Most people think that Nihilists are out to destroy, and don’t care about life, that to be a Nihilist means that one is angry in a certain sense. Personally the fact that I believe in nothing makes me feel at peace with things and makes me calm. Can you shed some light on that thought process?
In my view, it is the people who believe in objective absolutes that have done the most damage to the world. They are the ones who have the arrogance to believe that the imperfect nature of our world can somehow be repaired, and that they are wise enough to know exactly how to do so. Historically, they are the ones who have been the most willing to kill, maim and torture in the name of ideals that they think are universal and absolute.
While there is nothing in nihilism that prevents apathy or destruction or anger, neither is there anything in it that necessitates these things. Nietzsche makes a distinction between active and passive forms of nihilism. The active nihilist is one who strikes out at the void, rebelling against the meaningless of the universe. This can sometimes culminate in angry violence and destruction. The passive nihilist, on the other hand, withdraws from the world, seeing action as pointless, useless. This can sometimes culminate in apathy or despair. However, active nihilism can also result in bursts of artistic creativity, acts of charity, or pure adventure. If one feels released from the bonds of absolutes – if anything is permitted – liberation and a sense of freedom might be the result. Indeed, even passive nihilism may have a positive side, as it can result in the promotion of modesty and the dismantling of human arrogance. By highlighting our finitude, it can remind us that in the grand scheme of things we are not that important, thus encouraging us not to overestimate our place in the universe.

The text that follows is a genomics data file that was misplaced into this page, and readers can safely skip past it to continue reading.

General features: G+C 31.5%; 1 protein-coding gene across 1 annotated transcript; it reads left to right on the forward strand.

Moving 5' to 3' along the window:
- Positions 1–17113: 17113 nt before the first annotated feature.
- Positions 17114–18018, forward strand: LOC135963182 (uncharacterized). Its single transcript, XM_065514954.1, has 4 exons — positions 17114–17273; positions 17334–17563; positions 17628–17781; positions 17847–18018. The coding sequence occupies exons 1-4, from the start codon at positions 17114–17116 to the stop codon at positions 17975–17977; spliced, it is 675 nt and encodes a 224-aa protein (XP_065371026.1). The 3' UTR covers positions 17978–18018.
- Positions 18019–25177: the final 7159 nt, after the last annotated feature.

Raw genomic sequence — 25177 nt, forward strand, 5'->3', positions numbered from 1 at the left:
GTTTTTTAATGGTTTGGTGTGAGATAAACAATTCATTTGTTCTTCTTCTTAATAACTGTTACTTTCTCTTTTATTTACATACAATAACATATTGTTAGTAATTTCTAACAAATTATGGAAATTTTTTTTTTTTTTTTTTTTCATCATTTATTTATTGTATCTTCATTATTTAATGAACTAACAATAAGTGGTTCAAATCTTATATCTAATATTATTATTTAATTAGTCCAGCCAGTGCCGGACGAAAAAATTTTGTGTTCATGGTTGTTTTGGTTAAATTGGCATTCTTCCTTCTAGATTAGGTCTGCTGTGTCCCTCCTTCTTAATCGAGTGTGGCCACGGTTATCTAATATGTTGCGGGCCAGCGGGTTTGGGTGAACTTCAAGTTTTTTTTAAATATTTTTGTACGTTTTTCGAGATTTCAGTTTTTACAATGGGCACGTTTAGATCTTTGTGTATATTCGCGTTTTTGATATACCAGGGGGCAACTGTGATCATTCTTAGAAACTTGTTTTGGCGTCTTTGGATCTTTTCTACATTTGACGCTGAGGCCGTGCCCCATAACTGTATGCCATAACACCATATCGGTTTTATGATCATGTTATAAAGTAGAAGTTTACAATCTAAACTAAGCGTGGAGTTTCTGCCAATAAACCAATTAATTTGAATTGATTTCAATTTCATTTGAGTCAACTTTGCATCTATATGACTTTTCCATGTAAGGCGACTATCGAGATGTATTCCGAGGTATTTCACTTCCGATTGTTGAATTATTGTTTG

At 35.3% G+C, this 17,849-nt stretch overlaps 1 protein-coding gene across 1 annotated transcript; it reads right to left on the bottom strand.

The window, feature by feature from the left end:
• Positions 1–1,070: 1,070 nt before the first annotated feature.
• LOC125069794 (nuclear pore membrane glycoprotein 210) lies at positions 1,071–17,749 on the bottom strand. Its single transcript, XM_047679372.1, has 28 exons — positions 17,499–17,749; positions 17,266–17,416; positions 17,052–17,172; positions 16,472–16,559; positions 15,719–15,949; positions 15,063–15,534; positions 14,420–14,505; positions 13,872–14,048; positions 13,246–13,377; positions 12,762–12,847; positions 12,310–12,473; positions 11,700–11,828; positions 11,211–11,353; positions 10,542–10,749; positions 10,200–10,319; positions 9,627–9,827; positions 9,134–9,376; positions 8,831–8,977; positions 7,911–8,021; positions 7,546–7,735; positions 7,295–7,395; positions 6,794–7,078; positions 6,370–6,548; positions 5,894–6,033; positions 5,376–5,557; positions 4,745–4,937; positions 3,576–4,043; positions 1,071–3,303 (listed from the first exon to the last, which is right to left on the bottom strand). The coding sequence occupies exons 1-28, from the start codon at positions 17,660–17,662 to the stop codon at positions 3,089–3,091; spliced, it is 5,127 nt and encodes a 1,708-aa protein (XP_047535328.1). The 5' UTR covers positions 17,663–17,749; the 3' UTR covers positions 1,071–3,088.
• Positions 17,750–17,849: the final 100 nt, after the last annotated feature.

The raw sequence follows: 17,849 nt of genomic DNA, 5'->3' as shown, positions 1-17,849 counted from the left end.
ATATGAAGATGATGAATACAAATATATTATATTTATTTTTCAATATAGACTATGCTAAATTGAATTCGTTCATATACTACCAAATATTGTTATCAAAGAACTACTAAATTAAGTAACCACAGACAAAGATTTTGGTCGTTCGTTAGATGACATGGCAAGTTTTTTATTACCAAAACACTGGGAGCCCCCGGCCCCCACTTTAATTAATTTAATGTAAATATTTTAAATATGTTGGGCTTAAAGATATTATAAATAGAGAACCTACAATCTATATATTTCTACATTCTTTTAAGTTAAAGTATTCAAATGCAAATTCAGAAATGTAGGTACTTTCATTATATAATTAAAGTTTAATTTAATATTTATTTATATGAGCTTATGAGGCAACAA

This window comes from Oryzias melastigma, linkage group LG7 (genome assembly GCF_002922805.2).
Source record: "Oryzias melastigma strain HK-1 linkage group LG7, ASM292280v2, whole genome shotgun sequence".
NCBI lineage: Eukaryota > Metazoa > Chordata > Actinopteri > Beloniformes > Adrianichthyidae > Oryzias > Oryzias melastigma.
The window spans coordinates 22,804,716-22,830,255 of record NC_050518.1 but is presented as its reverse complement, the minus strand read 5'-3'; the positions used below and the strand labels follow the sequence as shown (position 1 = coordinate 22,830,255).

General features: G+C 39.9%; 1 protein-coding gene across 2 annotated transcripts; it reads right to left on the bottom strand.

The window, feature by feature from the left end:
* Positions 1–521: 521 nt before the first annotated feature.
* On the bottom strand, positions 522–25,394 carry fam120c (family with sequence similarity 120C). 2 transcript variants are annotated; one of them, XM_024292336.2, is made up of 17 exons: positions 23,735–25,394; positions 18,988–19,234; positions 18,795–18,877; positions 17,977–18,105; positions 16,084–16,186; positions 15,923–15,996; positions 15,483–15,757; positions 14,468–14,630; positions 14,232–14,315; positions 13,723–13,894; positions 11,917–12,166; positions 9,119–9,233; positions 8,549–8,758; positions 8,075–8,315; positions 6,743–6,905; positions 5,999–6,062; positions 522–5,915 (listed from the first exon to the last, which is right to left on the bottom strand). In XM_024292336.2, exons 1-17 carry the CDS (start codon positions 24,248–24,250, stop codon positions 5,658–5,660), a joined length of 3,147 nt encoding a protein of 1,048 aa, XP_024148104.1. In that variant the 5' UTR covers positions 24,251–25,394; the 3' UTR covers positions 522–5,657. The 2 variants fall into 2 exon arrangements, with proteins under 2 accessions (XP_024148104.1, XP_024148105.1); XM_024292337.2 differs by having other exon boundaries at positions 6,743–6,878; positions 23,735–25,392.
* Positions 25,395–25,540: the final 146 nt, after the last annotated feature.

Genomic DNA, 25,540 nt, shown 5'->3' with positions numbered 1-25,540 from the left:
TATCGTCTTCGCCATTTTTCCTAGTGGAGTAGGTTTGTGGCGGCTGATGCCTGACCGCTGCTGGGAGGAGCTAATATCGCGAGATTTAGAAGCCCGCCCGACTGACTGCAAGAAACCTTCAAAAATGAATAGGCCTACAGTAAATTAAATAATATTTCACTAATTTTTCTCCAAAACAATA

I agree with the philosopher Martin Heidegger who stated that in its essence, there is nothing negative about nihilism. It is a perspective that can potentially lead to all sorts of consequences – both positive and negative – just like any other philosophy.
You just wrote a book called The Nihilist: A Philosophical Novel. Can you tell us a little about that?
The Nihilist is my first novel. It deals with all of the themes we’ve been discussing in this interview, representing my attempt to convey the lived experience of nihilism through dramatic narrative rather than through straight-forward philosophical argument. In a way, my intention in writing it was to create something like a modern, nihilistic myth.
The story focuses on a philosophy professor who, after the death of his mother, finds himself becoming obsessed with the issue of human finitude and the futility of existence. His desperate, mental reflections juxtapose his adult experiences as a professor, who is a part of the “system,” with his youthful experiences as a punk rocker, who was a rebellious enemy of the “system.” Over the course of the story, his closest friends succumb to increasingly bizarre diseases until he himself is afflicted with a mysterious condition that symbolizes the absurd nature of his life and thought.
I constructed the novel so that it begins in a mood of desperate realism and then eventually builds to a crescendo of surreal absurdity. Philosophically, the whole book is an exercise in the depiction of nihilism, while aesthetically it draws inspiration from sources as diverse as Jean-Paul Sartre’s Nausea, Albert Camus’ The Stranger, Yukio Mishima’s Confessions of a Mask, Chuck Palahniuk’s Fight Club, and Virginie Despentes’ Baise Moi.
Hopefully it doesn’t suck!
Buy The Nihilist here.
Brian Whitney Wrote Raping the Gods